On Lectures

Picture a classroom in which class is underway in your mind and you probably imagine a lecture is underway. Students sit quietly, all facing the teacher who stands in the front or center and talks to the students. The central assumption of lecturing is that the teacher has information that must be transmitted to the students.

Lectures, of course are difficult to reconcile. Students are bored by them (or they want them); teachers want to replace them (or keep them). Teachers think they are terrific lecturers, they students disagree. Great lectures are available on video but no one watches them. We love them and hate them… hate to love them… love to hate them… you get the idea.

The question of “Are they effective?” seems to be consistently answered with “it depends.” The dependencies are numerous, and what comes clear when a teacher considers lecture and its role in any classroom is that like any teaching method:

  • Use it only when it is appropriate
  • Don’t conclude it is always appropriate
  • Be accurate in your self-assessment of your skills

I like a good lecture. Heck, I’ve been known to attend them (in-person or in video) for recreation. What makes a good lecture? How can teachers integrate effective lectures into their classrooms? (Notice the language of this last question. Integration implies there are other activities central to the learning that happens. Effective connotes one can make judgements about lectures; some are better than others.)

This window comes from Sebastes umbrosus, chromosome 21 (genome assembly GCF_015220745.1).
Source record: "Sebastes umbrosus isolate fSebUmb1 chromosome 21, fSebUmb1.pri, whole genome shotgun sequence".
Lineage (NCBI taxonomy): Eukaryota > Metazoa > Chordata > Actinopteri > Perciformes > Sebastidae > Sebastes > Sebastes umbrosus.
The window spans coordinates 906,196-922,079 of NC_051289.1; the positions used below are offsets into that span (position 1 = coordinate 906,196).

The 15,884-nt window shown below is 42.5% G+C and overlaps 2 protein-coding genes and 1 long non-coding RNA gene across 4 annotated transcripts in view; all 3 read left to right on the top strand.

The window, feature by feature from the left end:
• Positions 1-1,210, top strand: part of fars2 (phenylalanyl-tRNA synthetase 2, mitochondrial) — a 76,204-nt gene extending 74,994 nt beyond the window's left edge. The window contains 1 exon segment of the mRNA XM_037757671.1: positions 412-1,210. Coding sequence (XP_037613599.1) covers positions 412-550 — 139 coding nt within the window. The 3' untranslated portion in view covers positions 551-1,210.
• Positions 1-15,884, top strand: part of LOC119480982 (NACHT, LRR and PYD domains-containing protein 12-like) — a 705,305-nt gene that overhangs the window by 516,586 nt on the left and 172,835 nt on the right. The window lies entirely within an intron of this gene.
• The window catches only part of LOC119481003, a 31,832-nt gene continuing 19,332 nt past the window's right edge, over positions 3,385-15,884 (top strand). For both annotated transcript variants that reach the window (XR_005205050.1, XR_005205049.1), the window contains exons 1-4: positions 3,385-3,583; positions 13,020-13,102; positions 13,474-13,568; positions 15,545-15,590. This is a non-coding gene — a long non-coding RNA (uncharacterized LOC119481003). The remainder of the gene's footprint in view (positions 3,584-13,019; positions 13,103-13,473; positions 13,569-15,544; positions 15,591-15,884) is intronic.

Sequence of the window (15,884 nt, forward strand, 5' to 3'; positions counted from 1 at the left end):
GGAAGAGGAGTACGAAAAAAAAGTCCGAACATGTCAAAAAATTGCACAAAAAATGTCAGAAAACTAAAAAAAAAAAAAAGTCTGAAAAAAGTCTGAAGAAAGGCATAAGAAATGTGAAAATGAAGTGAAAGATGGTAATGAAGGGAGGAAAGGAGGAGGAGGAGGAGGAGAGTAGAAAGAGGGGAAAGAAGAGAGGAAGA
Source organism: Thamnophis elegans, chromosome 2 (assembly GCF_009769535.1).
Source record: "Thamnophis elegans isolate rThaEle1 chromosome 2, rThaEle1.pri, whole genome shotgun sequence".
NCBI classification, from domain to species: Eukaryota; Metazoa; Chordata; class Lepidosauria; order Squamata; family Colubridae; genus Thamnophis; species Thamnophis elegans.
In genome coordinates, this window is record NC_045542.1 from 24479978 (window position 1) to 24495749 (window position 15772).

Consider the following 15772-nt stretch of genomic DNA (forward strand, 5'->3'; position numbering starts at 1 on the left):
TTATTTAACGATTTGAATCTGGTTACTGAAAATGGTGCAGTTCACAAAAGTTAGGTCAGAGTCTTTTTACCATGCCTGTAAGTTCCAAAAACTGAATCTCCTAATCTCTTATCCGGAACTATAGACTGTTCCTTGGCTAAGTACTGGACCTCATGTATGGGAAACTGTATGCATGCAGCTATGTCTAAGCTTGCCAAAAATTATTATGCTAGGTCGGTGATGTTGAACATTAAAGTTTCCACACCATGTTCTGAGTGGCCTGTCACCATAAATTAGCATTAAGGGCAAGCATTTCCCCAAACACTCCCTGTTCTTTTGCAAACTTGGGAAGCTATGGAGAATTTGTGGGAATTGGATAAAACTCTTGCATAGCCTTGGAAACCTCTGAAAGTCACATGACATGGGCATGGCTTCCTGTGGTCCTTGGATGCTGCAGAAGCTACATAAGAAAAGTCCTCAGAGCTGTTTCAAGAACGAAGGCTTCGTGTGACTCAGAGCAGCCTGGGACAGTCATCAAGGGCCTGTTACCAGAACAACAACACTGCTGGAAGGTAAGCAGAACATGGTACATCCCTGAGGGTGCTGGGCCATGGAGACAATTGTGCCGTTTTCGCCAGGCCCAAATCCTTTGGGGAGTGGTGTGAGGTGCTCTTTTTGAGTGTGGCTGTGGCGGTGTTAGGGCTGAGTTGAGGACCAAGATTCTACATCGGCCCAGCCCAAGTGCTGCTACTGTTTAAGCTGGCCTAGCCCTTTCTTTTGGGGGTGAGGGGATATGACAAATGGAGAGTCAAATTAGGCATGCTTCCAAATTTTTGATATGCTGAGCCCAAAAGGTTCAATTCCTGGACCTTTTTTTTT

Here are some strategies for making sure your lectures are effective:

  • Avoid repeating information available otherwise
    • Clarify, illustrate, contextualize, challenge, extend, apply… avoid simply repeating.
    • This includes the information on slides!
  • Break the lecture into chunks
    • Use discussion questions or short quizzes to separate it
    • Take “review your notes” breaks, and clarify before starting anew
  • Add demonstrations
    • Physical demonstrations
    • Illustrations (try “no words” lecture slides)
    • Brief cases and examples
  • Encourage discussion
    • Look at the words used to avoid repeating information… use those frame discussion questions
  • Summarize and conclude and set the stage for the next topic
  • Be expressive
    • Varying tones and patterns speech, appropriate eye contact, and illustrative gestures all improve attention during lectures

Rarely is a lecture effective when it is the only type of teaching students experience. Lecture is rarely effective if it focuses on details. Lecture is rarely effective if it is the teachers talking with no chance for the students to stop and think and to think and talk.